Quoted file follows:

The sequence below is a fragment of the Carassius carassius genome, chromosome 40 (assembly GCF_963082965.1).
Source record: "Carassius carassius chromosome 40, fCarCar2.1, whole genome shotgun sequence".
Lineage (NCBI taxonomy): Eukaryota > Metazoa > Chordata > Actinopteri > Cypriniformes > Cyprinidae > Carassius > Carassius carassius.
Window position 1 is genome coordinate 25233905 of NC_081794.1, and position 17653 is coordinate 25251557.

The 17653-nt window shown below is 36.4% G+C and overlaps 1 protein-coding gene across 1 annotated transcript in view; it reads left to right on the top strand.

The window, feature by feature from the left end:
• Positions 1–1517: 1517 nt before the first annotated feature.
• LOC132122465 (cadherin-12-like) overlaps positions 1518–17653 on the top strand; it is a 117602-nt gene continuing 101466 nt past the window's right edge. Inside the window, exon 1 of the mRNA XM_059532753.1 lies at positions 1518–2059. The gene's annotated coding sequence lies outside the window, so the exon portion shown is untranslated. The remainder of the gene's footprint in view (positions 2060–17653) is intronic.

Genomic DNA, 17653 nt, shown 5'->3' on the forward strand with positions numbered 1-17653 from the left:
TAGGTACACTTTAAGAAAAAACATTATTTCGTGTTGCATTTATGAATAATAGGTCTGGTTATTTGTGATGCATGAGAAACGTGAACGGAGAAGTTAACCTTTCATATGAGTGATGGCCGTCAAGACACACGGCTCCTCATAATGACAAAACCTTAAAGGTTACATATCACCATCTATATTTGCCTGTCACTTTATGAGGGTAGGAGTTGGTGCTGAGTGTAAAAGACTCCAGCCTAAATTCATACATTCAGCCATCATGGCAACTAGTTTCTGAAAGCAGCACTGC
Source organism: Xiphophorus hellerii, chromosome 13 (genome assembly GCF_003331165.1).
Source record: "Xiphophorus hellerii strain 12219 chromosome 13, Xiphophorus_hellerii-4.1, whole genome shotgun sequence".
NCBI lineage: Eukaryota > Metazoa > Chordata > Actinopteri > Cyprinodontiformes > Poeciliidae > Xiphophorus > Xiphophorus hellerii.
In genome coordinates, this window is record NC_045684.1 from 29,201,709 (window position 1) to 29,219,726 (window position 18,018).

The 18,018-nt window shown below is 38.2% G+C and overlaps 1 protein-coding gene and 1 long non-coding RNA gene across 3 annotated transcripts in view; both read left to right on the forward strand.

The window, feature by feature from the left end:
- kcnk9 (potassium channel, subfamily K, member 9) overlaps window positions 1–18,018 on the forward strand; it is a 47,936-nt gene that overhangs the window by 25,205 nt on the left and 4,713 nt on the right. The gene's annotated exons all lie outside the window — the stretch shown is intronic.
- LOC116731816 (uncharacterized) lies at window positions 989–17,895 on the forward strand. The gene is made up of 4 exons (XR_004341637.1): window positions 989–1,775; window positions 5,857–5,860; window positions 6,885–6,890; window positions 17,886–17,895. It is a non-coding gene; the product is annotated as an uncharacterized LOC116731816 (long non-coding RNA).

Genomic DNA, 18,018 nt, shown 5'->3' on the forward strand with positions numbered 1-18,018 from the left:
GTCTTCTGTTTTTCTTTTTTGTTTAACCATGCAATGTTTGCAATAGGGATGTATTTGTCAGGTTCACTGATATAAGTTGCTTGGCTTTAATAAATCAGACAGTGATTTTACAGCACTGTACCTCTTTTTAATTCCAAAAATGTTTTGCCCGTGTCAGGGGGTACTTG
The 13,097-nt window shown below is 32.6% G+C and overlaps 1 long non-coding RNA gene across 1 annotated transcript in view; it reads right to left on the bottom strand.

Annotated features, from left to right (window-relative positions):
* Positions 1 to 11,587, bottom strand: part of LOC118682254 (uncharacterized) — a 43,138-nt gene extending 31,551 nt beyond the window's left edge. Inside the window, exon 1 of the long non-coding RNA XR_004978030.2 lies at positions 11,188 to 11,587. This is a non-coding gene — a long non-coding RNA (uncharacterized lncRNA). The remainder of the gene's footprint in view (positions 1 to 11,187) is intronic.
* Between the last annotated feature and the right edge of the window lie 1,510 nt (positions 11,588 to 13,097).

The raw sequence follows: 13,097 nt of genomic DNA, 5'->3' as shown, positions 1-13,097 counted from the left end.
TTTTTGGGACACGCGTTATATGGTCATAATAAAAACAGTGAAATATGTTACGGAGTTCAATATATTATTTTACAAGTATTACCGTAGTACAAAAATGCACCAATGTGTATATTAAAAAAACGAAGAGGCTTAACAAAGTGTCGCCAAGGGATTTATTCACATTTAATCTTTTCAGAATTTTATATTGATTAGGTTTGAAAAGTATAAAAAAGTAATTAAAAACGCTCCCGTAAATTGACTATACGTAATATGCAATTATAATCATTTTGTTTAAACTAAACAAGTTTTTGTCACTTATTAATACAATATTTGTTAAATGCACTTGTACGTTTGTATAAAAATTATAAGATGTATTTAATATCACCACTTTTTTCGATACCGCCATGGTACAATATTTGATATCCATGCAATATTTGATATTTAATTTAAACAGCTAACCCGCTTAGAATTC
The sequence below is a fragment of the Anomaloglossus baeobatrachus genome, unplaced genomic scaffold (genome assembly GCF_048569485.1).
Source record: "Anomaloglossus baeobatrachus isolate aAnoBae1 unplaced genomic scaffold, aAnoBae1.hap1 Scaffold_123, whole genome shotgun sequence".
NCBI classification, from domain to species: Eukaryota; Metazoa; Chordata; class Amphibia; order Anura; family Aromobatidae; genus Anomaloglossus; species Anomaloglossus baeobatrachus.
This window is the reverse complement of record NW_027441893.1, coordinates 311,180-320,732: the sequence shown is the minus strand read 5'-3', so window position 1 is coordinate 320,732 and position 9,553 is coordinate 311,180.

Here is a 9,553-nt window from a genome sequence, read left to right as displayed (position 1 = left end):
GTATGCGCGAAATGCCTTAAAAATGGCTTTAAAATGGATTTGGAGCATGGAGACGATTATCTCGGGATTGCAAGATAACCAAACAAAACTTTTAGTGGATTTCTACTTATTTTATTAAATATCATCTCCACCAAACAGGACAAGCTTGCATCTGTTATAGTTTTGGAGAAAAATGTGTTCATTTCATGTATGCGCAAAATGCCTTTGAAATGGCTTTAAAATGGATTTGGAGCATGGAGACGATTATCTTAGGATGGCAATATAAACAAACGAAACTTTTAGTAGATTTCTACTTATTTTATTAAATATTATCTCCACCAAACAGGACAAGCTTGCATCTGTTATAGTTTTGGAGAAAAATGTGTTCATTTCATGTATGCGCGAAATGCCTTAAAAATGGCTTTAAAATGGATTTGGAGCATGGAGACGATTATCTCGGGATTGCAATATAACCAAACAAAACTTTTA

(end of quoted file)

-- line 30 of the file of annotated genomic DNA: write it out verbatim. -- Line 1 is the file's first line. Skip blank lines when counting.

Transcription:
This window is the reverse complement of record NW_027441893.1, coordinates 311,180-320,732: the sequence shown is the minus strand read 5'-3', so window position 1 is coordinate 320,732 and position 9,553 is coordinate 311,180.